how write a code to know the color of image using matlab?(how to identify a color from an image)
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I am a beginner in using matlab , for example if i add image of date fruit to matlab and i want to determines which is color of image ? can it use threshold,
the color component should be the output eg-if the color of the image is brown or red i need the output brown or red. if the color is burgundy red,or crimson,or any mix output should say its presence. i tried documentation on matlab but could understand like how to specifically apply specification and thresholding.
Walter Roberson on 29 Sep 2019
Cameras do not detect color.
A small portion of cameras use diffraction gratings to separate light into it's component frequency bands, and then those cameras use a whole bunch of narrow slits to measure intensity across narrow bands. But those are not common, and they seldom record "scenes", and they do not tell you what color a human eye would perceive.
Most cameras split the light into three, directing it into three different filters, each of which peaks at a different wavelength. The filters are not narrow band: it is deliberate that they overlap, and that the filter attenation is to different degrees for the same bandwidth across the three filters. The intensity of the light is integrated for a short time for each filter, and the results are quantized, most often into 1/256 increments (but there are other possibilities.) [To be more accurate, the split is more often into four filters, two of which are the same range; this reflects the fact that the human eye is much more sensitive to one of the frequency ranges.]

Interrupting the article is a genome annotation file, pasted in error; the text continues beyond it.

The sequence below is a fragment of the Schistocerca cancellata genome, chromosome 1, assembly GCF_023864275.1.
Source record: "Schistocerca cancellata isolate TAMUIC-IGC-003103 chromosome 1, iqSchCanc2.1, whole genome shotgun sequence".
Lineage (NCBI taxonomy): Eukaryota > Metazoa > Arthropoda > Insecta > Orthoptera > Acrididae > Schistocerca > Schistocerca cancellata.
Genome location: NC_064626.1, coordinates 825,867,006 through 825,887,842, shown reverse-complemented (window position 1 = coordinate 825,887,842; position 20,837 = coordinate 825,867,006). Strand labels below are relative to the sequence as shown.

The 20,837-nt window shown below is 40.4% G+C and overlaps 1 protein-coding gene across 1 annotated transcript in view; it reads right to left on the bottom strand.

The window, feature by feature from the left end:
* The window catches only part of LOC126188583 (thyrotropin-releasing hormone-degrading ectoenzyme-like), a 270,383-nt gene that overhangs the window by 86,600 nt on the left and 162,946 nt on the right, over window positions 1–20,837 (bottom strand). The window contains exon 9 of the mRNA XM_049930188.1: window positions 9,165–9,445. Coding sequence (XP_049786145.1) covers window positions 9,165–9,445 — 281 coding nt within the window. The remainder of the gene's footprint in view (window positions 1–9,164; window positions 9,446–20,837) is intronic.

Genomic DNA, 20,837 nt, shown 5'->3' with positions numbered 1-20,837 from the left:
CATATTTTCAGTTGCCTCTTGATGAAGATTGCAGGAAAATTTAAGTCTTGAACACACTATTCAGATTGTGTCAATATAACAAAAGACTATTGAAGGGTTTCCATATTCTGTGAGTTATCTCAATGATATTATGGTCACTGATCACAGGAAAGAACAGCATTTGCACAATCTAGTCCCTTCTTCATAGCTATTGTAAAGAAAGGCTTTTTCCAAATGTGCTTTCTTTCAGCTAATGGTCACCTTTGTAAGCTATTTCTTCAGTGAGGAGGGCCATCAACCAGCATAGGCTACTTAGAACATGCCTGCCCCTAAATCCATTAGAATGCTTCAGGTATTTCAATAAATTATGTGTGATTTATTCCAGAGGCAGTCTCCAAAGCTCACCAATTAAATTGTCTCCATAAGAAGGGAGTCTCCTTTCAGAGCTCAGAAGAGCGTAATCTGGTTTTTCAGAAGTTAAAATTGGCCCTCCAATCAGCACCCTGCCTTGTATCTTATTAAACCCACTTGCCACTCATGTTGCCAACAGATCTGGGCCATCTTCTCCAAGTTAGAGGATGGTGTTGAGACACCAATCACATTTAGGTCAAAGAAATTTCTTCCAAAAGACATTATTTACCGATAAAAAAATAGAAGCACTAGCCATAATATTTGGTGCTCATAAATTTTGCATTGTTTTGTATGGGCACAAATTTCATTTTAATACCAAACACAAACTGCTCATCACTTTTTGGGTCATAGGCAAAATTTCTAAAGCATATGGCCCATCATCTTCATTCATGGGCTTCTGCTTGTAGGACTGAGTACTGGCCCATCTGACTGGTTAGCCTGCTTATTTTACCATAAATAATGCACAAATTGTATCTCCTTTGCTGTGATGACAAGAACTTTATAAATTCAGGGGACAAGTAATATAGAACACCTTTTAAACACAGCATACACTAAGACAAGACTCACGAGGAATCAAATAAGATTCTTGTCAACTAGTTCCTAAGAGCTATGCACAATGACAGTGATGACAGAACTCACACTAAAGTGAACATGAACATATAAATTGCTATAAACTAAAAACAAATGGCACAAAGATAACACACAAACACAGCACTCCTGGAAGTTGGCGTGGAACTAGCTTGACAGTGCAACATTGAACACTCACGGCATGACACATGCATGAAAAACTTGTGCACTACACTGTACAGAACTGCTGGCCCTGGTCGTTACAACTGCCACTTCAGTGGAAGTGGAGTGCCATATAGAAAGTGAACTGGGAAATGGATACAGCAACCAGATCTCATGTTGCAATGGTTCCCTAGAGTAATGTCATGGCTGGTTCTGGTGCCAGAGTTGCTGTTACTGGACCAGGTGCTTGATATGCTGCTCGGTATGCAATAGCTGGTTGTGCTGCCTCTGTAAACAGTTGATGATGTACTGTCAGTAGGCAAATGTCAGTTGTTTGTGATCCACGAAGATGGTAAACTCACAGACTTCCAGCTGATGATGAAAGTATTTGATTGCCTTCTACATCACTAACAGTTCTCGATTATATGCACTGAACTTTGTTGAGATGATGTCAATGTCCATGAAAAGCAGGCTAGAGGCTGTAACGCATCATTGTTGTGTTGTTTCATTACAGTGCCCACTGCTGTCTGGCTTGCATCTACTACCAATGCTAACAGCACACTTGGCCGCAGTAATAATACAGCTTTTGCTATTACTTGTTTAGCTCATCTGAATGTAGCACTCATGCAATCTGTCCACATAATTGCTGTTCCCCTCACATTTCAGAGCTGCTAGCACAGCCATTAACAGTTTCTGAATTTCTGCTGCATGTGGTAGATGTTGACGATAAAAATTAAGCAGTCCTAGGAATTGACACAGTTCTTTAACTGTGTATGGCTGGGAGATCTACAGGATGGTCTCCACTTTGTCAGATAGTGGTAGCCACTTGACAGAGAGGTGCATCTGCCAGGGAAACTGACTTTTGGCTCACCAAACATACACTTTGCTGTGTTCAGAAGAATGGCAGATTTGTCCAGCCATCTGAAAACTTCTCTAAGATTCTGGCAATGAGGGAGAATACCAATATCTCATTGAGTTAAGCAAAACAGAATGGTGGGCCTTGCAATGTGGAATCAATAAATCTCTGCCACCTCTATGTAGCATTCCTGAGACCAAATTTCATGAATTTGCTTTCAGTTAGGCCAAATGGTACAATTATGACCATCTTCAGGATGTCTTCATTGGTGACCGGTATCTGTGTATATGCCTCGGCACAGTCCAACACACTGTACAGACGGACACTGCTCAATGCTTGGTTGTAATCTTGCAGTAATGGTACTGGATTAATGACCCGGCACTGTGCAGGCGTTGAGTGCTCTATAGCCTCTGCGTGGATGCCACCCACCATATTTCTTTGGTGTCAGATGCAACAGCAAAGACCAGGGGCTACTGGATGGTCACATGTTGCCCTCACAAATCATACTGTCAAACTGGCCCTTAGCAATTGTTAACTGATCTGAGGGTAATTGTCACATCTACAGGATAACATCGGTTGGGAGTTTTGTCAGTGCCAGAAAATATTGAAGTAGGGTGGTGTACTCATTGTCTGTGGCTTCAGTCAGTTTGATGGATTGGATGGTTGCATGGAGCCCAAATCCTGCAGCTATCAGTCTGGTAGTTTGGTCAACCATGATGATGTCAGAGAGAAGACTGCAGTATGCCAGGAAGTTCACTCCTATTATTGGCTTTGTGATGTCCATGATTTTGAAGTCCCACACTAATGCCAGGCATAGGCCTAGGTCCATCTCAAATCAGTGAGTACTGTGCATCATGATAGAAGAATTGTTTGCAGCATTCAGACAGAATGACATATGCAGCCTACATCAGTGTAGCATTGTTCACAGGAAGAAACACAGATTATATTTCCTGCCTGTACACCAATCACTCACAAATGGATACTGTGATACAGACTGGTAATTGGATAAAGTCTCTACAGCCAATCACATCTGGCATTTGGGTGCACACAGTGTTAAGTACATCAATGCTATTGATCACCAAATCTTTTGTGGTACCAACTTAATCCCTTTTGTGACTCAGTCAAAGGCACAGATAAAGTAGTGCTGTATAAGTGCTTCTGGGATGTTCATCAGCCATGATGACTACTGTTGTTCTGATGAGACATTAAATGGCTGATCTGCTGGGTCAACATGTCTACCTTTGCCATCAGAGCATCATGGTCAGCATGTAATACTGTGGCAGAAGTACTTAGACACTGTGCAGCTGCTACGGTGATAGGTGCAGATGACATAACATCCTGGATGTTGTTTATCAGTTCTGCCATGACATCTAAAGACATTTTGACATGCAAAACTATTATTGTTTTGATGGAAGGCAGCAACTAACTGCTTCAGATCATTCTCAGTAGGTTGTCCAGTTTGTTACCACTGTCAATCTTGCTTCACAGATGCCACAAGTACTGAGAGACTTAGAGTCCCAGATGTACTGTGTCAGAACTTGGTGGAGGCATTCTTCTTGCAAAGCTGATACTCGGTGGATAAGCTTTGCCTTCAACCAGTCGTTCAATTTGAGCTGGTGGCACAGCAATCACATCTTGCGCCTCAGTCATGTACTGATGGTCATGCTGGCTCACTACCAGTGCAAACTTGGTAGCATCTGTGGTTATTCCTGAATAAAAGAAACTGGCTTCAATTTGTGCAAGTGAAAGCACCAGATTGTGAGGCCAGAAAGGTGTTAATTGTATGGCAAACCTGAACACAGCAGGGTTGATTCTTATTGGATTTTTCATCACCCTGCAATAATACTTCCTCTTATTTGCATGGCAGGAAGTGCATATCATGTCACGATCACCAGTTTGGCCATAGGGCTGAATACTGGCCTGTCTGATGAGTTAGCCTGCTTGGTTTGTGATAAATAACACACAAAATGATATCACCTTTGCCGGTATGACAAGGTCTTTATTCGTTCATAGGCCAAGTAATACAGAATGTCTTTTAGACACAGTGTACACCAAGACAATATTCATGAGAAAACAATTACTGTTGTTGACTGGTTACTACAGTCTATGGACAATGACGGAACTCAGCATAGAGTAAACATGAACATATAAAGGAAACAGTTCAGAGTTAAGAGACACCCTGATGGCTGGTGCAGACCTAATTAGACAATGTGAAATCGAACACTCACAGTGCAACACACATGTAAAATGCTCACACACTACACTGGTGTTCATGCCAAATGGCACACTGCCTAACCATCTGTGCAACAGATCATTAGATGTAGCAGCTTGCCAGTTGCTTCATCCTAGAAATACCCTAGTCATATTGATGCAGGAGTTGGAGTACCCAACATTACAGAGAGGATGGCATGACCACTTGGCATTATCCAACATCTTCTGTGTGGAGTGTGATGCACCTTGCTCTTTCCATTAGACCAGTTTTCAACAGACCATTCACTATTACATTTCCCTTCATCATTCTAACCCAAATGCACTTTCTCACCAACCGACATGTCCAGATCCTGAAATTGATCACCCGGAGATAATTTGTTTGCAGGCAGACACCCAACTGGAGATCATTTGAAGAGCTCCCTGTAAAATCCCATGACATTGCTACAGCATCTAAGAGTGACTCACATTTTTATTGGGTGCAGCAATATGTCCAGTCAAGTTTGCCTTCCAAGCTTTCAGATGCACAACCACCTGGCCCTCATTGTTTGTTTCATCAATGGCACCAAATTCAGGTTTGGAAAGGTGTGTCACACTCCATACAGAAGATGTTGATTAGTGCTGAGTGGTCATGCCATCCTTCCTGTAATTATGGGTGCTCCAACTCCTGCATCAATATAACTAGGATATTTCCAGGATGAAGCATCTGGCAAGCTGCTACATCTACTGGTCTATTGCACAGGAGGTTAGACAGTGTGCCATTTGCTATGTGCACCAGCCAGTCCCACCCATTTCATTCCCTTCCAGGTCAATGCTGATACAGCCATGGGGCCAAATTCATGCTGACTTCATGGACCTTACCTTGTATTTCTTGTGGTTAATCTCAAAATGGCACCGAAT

So you get out relative intensities over that time for the three different filter bins. But it takes work to interpret that as "color". The fact that the bins overlap becomes important, as it helps differentiate between the intensity readings being due to more photons per second (brighter) versus the intensity readings being due to higher energy photons (frequency): if you had a single pure source of a particular frequency, then by knowing how the filters attenuate by frequency and knowing the relative intensity measured by two adjacent bins, you can estimate where the peak frequency is.
But... it isn't especially accurate. And light is seldom pure frequencies. And it turns out that the brain does automatic color perception adjustment according to brightness level, so that if we see a "red" ball in sunlight and it bounces into shadow (different illuminating frequency) then the human brain continues to perceive the ball as continuing to be "red". Furthermore the same thing happens over a range of different illumination mixes: you still perceive the ball as "red" if you bring it inside and put it under a florescent bulb for example. There are limits, though: if you look at yourself under a low pressure sodium vapour lamp such as was once common for street lamps, then you will likely perceive yourself in shades of yellow and purple and black. But remember that your inherent color has not changed: the now oddly-purple/black red ball you have is still "red" even though it does not look at all "red".
Thus it becomes very difficult to decide what the "color" is of something based upon a single RGB image. There are other color systems that do a better job of describing inherent color and modeling the effect of illunination. "Colorimeters".